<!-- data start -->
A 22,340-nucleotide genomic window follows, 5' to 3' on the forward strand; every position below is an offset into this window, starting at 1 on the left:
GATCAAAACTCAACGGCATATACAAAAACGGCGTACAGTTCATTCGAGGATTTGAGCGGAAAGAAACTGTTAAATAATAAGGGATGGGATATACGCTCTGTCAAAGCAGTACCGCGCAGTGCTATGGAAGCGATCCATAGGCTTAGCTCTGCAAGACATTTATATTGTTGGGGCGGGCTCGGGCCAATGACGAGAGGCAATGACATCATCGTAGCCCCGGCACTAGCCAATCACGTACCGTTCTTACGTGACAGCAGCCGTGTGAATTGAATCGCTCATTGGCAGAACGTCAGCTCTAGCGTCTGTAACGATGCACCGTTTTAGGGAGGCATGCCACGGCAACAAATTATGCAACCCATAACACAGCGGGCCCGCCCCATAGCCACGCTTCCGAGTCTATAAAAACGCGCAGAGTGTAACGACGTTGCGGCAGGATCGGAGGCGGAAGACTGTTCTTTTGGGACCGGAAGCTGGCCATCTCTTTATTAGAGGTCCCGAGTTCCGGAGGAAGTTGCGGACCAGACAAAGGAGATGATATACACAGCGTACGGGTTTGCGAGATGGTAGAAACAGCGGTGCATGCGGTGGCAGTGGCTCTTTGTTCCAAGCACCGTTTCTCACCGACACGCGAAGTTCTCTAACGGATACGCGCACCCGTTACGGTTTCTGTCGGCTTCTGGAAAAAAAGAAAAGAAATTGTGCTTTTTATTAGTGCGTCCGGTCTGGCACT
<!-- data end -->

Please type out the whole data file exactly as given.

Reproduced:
A 22,340-nucleotide genomic window follows, 5' to 3' on the forward strand; every position below is an offset into this window, starting at 1 on the left:
GATCAAAACTCAACGGCATATACAAAAACGGCGTACAGTTCATTCGAGGATTTGAGCGGAAAGAAACTGTTAAATAATAAGGGATGGGATATACGCTCTGTCAAAGCAGTACCGCGCAGTGCTATGGAAGCGATCCATAGGCTTAGCTCTGCAAGACATTTATATTGTTGGGGCGGGCTCGGGCCAATGACGAGAGGCAATGACATCATCGTAGCCCCGGCACTAGCCAATCACGTACCGTTCTTACGTGACAGCAGCCGTGTGAATTGAATCGCTCATTGGCAGAACGTCAGCTCTAGCGTCTGTAACGATGCACCGTTTTAGGGAGGCATGCCACGGCAACAAATTATGCAACCCATAACACAGCGGGCCCGCCCCATAGCCACGCTTCCGAGTCTATAAAAACGCGCAGAGTGTAACGACGTTGCGGCAGGATCGGAGGCGGAAGACTGTTCTTTTGGGACCGGAAGCTGGCCATCTCTTTATTAGAGGTCCCGAGTTCCGGAGGAAGTTGCGGACCAGACAAAGGAGATGATATACACAGCGTACGGGTTTGCGAGATGGTAGAAACAGCGGTGCATGCGGTGGCAGTGGCTCTTTGTTCCAAGCACCGTTTCTCACCGACACGCGAAGTTCTCTAACGGATACGCGCACCCGTTACGGTTTCTGTCGGCTTCTGGAAAAAAAGAAAAGAAATTGTGCTTTTTATTAGTGCGTCCGGTCTGGCACT